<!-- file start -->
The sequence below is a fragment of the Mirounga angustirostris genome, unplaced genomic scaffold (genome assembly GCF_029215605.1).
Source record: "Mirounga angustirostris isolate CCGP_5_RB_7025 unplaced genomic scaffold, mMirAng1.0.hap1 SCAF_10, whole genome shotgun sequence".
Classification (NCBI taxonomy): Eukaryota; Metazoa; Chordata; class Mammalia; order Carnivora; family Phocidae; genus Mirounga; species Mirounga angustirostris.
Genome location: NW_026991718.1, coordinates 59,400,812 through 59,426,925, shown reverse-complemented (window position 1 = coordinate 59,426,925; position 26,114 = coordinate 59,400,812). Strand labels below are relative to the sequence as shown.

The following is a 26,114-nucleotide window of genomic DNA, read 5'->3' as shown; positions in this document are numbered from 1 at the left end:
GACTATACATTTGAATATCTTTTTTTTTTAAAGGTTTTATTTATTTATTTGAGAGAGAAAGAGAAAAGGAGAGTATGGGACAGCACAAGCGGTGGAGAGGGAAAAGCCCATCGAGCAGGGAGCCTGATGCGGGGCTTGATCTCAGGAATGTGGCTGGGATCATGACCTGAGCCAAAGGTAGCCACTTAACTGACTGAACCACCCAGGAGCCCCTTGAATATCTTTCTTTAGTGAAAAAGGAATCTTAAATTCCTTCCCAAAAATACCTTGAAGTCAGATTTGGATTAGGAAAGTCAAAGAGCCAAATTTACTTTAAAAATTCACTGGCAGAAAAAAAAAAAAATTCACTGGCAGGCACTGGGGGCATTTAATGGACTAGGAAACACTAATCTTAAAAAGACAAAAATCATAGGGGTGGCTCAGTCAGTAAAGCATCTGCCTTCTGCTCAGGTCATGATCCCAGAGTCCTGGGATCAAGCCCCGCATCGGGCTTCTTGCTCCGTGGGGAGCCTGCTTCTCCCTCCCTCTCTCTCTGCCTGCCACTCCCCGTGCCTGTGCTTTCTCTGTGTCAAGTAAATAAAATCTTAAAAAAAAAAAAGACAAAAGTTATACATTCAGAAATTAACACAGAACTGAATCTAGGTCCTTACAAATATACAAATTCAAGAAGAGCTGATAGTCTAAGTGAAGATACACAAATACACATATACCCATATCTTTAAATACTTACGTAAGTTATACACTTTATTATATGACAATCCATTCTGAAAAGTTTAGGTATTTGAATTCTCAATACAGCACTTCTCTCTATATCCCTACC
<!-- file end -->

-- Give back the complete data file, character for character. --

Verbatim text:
The sequence below is a fragment of the Mirounga angustirostris genome, unplaced genomic scaffold (genome assembly GCF_029215605.1).
Source record: "Mirounga angustirostris isolate CCGP_5_RB_7025 unplaced genomic scaffold, mMirAng1.0.hap1 SCAF_10, whole genome shotgun sequence".
Classification (NCBI taxonomy): Eukaryota; Metazoa; Chordata; class Mammalia; order Carnivora; family Phocidae; genus Mirounga; species Mirounga angustirostris.
Genome location: NW_026991718.1, coordinates 59,400,812 through 59,426,925, shown reverse-complemented (window position 1 = coordinate 59,426,925; position 26,114 = coordinate 59,400,812). Strand labels below are relative to the sequence as shown.

The following is a 26,114-nucleotide window of genomic DNA, read 5'->3' as shown; positions in this document are numbered from 1 at the left end:
GACTATACATTTGAATATCTTTTTTTTTTAAAGGTTTTATTTATTTATTTGAGAGAGAAAGAGAAAAGGAGAGTATGGGACAGCACAAGCGGTGGAGAGGGAAAAGCCCATCGAGCAGGGAGCCTGATGCGGGGCTTGATCTCAGGAATGTGGCTGGGATCATGACCTGAGCCAAAGGTAGCCACTTAACTGACTGAACCACCCAGGAGCCCCTTGAATATCTTTCTTTAGTGAAAAAGGAATCTTAAATTCCTTCCCAAAAATACCTTGAAGTCAGATTTGGATTAGGAAAGTCAAAGAGCCAAATTTACTTTAAAAATTCACTGGCAGAAAAAAAAAAAAATTCACTGGCAGGCACTGGGGGCATTTAATGGACTAGGAAACACTAATCTTAAAAAGACAAAAATCATAGGGGTGGCTCAGTCAGTAAAGCATCTGCCTTCTGCTCAGGTCATGATCCCAGAGTCCTGGGATCAAGCCCCGCATCGGGCTTCTTGCTCCGTGGGGAGCCTGCTTCTCCCTCCCTCTCTCTCTGCCTGCCACTCCCCGTGCCTGTGCTTTCTCTGTGTCAAGTAAATAAAATCTTAAAAAAAAAAAAGACAAAAGTTATACATTCAGAAATTAACACAGAACTGAATCTAGGTCCTTACAAATATACAAATTCAAGAAGAGCTGATAGTCTAAGTGAAGATACACAAATACACATATACCCATATCTTTAAATACTTACGTAAGTTATACACTTTATTATATGACAATCCATTCTGAAAAGTTTAGGTATTTGAATTCTCAATACAGCACTTCTCTCTATATCCCTACC